Dose of sugar may make you smarter

Studies have shown that children perform better if they eat breakfast. Dr. Paul Gold, a psychologist at the University of Virginia found in his studies on rats and humans that subjects that were given a dose of glucose sugar could think better. In one test, Gold's human subjects drank lemonade sweetened with either glucose sugar or saccharin. They then heard a short story and were later asked what they remembered of the story. Results revealed that people given glucose sugar tended to recall more. According to Gold, glucose seemed to enhance memory even among people with cognitive disabilities like Alzheimer¹s disease.

SOURCE: Carolyn O'Neil, Fitness and Health. The Brain Stories


Estrogen May Protects Cognition

Some sex hormones appear to be important for cognition. Studies in rats and monkeys have found an association between high blood levels of estrogen and performance on various cognitive tasks. A previous study of women with mild Alzheimer's disease showed that estrogen therapy improved verbal memory and attention; the effect disappeared when estrogen was discontinued. Several large studies have found an association between increased estrogen levels and diminished risk for developing Alzheimer's: One of these recently estimated that taking estrogen for more than a year reduces the risk by up to 5 percent annually.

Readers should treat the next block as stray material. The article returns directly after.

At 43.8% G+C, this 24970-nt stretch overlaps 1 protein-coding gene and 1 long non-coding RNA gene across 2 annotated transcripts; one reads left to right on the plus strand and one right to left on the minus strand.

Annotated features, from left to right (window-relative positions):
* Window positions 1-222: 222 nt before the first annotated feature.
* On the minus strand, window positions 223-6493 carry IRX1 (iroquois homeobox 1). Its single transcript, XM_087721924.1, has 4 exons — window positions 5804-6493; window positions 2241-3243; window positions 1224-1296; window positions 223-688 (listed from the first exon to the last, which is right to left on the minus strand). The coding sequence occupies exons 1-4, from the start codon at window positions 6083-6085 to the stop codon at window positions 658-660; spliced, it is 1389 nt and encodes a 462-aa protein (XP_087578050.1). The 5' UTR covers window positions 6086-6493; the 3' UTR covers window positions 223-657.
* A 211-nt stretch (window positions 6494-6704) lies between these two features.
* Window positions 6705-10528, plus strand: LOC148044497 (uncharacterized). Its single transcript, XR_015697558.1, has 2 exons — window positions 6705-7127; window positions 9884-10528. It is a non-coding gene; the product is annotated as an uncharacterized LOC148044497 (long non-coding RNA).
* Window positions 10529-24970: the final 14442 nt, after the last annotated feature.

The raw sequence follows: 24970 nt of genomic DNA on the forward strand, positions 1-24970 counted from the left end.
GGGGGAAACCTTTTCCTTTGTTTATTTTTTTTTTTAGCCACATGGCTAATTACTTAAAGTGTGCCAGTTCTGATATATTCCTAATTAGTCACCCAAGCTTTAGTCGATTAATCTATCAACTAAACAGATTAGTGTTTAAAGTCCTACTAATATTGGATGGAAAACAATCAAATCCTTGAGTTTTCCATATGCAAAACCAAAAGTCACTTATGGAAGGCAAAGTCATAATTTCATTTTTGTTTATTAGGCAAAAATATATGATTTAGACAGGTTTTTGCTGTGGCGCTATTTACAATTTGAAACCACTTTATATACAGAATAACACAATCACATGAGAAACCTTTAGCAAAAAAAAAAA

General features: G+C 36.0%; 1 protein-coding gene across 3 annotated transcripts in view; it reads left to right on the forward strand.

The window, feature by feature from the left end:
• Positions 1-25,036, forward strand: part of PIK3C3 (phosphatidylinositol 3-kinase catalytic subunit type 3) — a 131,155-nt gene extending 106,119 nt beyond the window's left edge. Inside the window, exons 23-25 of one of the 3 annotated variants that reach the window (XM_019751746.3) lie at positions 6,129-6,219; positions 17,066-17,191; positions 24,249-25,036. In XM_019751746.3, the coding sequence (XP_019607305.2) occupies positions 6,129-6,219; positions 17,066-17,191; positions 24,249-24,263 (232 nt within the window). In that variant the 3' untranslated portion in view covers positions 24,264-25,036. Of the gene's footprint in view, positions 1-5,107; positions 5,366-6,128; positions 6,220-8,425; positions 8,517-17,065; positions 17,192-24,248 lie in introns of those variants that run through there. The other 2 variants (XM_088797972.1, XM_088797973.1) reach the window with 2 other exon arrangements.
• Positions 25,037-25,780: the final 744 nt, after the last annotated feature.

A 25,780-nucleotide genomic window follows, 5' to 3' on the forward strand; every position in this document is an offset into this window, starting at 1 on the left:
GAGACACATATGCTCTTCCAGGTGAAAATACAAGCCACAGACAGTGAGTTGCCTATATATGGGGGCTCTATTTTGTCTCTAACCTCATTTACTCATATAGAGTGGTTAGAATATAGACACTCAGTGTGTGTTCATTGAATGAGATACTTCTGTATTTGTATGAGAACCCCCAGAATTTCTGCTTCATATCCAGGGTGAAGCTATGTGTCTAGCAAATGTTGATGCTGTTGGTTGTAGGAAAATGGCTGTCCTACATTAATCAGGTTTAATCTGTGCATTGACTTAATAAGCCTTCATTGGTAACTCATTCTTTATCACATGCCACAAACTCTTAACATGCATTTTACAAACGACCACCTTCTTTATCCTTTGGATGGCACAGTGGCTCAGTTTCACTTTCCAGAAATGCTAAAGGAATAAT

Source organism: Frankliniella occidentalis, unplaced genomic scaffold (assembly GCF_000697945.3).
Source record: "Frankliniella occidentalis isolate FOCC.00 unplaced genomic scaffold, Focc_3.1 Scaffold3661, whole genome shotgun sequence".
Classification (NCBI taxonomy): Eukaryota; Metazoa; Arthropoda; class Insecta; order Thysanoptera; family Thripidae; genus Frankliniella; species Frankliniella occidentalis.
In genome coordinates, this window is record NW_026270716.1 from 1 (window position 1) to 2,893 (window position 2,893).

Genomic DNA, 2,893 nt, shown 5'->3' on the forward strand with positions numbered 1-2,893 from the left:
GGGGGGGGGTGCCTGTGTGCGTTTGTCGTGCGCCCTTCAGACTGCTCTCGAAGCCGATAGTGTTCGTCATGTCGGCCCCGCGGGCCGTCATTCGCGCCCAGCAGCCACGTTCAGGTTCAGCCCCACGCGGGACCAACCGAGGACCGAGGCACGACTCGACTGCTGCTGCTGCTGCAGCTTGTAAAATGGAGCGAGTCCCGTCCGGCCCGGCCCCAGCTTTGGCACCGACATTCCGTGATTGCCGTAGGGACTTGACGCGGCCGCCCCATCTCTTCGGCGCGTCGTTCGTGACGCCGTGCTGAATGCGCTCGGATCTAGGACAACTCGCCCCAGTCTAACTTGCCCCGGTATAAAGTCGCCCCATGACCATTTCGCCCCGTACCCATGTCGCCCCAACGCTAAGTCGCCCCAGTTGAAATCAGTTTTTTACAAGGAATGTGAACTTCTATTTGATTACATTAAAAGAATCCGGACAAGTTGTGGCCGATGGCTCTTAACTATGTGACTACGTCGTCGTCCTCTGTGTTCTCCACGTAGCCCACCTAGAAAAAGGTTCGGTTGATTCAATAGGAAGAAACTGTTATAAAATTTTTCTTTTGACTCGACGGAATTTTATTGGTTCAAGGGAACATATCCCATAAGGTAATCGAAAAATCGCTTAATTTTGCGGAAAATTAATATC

Science 1997 May 2; 276:675-678


Suicide is linked to neurotransmitters

New studies indicate that people who commit suicide have not enough serotonin, a brain chemical that controls mood.

Serotonin normally helps people restrain their impulses. Without enough of the chemical, they may act on their suicidal thoughts.

This shows that psychiatric illnesses and suicide are brain-related disorders, researchers say.

In Washington, at a workshop on suicide research, scientists said they have pinpointed an area near the front of the brain where the biochemical activity seems to go awry in people who commit suicide.

Now, through techniques like this, scientists are trying to see if they can detect the same abnormality in the brains of people who are alive.